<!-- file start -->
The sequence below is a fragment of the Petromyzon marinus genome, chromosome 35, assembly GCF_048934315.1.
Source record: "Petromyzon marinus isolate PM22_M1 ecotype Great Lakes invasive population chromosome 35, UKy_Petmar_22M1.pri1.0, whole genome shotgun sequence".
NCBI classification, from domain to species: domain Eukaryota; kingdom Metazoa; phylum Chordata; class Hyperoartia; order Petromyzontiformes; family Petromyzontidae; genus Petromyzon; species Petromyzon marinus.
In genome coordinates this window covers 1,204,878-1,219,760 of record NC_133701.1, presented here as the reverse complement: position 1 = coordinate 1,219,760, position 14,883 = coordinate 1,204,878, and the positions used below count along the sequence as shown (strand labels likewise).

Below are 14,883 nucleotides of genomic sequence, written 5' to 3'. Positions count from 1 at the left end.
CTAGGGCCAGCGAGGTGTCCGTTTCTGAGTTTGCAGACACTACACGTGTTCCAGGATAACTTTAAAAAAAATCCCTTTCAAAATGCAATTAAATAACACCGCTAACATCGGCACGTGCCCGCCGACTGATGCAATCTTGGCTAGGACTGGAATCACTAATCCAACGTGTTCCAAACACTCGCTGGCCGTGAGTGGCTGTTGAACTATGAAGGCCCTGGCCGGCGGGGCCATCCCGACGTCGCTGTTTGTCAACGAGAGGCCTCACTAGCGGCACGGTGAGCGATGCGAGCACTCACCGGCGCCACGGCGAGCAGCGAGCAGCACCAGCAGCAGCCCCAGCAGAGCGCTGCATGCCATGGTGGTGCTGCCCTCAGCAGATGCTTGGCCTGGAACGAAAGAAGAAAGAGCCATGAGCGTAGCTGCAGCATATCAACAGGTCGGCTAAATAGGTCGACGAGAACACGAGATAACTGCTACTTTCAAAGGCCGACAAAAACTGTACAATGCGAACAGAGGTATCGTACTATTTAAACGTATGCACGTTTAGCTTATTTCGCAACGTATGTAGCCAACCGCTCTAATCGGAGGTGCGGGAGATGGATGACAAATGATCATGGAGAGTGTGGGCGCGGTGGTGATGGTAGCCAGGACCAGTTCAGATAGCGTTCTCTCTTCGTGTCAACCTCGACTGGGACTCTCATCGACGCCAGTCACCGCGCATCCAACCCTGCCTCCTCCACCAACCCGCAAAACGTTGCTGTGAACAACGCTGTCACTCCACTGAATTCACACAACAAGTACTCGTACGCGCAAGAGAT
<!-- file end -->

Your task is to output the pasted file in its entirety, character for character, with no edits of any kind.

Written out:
The sequence below is a fragment of the Petromyzon marinus genome, chromosome 35, assembly GCF_048934315.1.
Source record: "Petromyzon marinus isolate PM22_M1 ecotype Great Lakes invasive population chromosome 35, UKy_Petmar_22M1.pri1.0, whole genome shotgun sequence".
NCBI classification, from domain to species: domain Eukaryota; kingdom Metazoa; phylum Chordata; class Hyperoartia; order Petromyzontiformes; family Petromyzontidae; genus Petromyzon; species Petromyzon marinus.
In genome coordinates this window covers 1,204,878-1,219,760 of record NC_133701.1, presented here as the reverse complement: position 1 = coordinate 1,219,760, position 14,883 = coordinate 1,204,878, and the positions used below count along the sequence as shown (strand labels likewise).

Below are 14,883 nucleotides of genomic sequence, written 5' to 3'. Positions count from 1 at the left end.
CTAGGGCCAGCGAGGTGTCCGTTTCTGAGTTTGCAGACACTACACGTGTTCCAGGATAACTTTAAAAAAAATCCCTTTCAAAATGCAATTAAATAACACCGCTAACATCGGCACGTGCCCGCCGACTGATGCAATCTTGGCTAGGACTGGAATCACTAATCCAACGTGTTCCAAACACTCGCTGGCCGTGAGTGGCTGTTGAACTATGAAGGCCCTGGCCGGCGGGGCCATCCCGACGTCGCTGTTTGTCAACGAGAGGCCTCACTAGCGGCACGGTGAGCGATGCGAGCACTCACCGGCGCCACGGCGAGCAGCGAGCAGCACCAGCAGCAGCCCCAGCAGAGCGCTGCATGCCATGGTGGTGCTGCCCTCAGCAGATGCTTGGCCTGGAACGAAAGAAGAAAGAGCCATGAGCGTAGCTGCAGCATATCAACAGGTCGGCTAAATAGGTCGACGAGAACACGAGATAACTGCTACTTTCAAAGGCCGACAAAAACTGTACAATGCGAACAGAGGTATCGTACTATTTAAACGTATGCACGTTTAGCTTATTTCGCAACGTATGTAGCCAACCGCTCTAATCGGAGGTGCGGGAGATGGATGACAAATGATCATGGAGAGTGTGGGCGCGGTGGTGATGGTAGCCAGGACCAGTTCAGATAGCGTTCTCTCTTCGTGTCAACCTCGACTGGGACTCTCATCGACGCCAGTCACCGCGCATCCAACCCTGCCTCCTCCACCAACCCGCAAAACGTTGCTGTGAACAACGCTGTCACTCCACTGAATTCACACAACAAGTACTCGTACGCGCAAGAGAT